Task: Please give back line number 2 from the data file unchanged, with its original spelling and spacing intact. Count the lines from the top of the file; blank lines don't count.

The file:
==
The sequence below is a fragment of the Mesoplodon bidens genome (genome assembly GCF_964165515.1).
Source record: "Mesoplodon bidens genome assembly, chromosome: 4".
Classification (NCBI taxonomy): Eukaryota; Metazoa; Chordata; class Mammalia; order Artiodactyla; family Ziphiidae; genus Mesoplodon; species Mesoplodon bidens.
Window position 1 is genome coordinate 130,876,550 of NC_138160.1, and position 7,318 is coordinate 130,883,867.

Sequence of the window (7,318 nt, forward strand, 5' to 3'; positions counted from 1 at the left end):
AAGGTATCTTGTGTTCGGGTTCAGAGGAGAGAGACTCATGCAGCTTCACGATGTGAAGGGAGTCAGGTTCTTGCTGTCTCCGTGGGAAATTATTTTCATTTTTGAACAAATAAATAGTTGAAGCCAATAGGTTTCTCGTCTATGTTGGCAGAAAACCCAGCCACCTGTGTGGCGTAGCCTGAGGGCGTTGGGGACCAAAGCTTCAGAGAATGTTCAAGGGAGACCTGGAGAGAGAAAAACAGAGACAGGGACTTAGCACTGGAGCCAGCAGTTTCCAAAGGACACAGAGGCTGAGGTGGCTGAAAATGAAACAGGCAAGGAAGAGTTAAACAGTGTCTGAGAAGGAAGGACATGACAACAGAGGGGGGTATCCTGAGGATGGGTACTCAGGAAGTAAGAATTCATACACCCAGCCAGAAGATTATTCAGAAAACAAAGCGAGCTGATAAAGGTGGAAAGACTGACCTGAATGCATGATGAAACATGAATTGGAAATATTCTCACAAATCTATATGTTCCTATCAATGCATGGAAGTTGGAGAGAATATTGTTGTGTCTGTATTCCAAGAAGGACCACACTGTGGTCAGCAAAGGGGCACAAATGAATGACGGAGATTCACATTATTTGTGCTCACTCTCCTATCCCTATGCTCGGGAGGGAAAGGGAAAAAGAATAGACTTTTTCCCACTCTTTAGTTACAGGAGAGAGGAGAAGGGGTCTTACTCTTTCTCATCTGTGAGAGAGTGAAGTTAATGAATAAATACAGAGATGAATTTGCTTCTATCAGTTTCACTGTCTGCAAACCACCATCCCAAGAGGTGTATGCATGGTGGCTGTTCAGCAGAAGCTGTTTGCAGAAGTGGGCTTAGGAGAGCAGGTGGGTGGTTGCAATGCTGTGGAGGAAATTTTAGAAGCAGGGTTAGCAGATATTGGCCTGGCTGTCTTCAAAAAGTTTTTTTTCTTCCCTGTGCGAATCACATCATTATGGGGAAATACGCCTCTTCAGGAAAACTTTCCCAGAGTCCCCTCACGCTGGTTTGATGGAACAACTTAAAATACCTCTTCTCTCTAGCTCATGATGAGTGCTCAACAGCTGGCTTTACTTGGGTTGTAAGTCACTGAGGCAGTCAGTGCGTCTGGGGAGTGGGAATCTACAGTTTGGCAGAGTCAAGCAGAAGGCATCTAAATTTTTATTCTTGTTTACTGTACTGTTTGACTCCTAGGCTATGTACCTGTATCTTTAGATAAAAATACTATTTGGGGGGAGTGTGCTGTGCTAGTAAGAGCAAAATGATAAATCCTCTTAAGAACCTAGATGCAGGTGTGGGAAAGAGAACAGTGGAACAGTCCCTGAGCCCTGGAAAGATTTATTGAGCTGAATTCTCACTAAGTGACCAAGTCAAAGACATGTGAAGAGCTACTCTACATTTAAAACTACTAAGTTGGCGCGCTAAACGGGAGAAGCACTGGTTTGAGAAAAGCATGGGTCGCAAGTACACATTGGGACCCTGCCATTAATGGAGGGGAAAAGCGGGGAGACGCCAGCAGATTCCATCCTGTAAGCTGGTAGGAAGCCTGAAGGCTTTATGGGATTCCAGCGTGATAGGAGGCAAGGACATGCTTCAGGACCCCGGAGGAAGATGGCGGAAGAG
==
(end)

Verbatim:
Source record: "Mesoplodon bidens genome assembly, chromosome: 4".